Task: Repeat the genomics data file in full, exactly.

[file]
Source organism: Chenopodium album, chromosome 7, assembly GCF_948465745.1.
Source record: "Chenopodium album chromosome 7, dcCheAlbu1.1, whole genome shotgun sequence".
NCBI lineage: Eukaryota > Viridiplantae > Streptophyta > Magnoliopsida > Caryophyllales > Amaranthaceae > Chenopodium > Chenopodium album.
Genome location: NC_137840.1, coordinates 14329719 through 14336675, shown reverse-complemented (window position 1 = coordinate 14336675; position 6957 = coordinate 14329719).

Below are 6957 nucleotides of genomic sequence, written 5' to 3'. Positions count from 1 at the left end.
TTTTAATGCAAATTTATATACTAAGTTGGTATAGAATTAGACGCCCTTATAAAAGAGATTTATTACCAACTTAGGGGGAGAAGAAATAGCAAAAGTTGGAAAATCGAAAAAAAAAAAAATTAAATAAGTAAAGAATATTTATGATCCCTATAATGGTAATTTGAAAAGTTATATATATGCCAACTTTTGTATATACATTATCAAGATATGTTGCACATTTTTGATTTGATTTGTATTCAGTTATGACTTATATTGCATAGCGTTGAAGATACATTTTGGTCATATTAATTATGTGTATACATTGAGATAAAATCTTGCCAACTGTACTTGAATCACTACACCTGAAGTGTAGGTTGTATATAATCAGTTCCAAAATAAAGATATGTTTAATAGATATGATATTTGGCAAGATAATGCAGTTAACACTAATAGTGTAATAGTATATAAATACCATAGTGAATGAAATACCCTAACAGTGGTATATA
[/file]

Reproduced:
Source organism: Chenopodium album, chromosome 7, assembly GCF_948465745.1.
Source record: "Chenopodium album chromosome 7, dcCheAlbu1.1, whole genome shotgun sequence".
NCBI lineage: Eukaryota > Viridiplantae > Streptophyta > Magnoliopsida > Caryophyllales > Amaranthaceae > Chenopodium > Chenopodium album.
Genome location: NC_137840.1, coordinates 14329719 through 14336675, shown reverse-complemented (window position 1 = coordinate 14336675; position 6957 = coordinate 14329719).

Below are 6957 nucleotides of genomic sequence, written 5' to 3'. Positions count from 1 at the left end.
TTTTAATGCAAATTTATATACTAAGTTGGTATAGAATTAGACGCCCTTATAAAAGAGATTTATTACCAACTTAGGGGGAGAAGAAATAGCAAAAGTTGGAAAATCGAAAAAAAAAAAAATTAAATAAGTAAAGAATATTTATGATCCCTATAATGGTAATTTGAAAAGTTATATATATGCCAACTTTTGTATATACATTATCAAGATATGTTGCACATTTTTGATTTGATTTGTATTCAGTTATGACTTATATTGCATAGCGTTGAAGATACATTTTGGTCATATTAATTATGTGTATACATTGAGATAAAATCTTGCCAACTGTACTTGAATCACTACACCTGAAGTGTAGGTTGTATATAATCAGTTCCAAAATAAAGATATGTTTAATAGATATGATATTTGGCAAGATAATGCAGTTAACACTAATAGTGTAATAGTATATAAATACCATAGTGAATGAAATACCCTAACAGTGGTATATA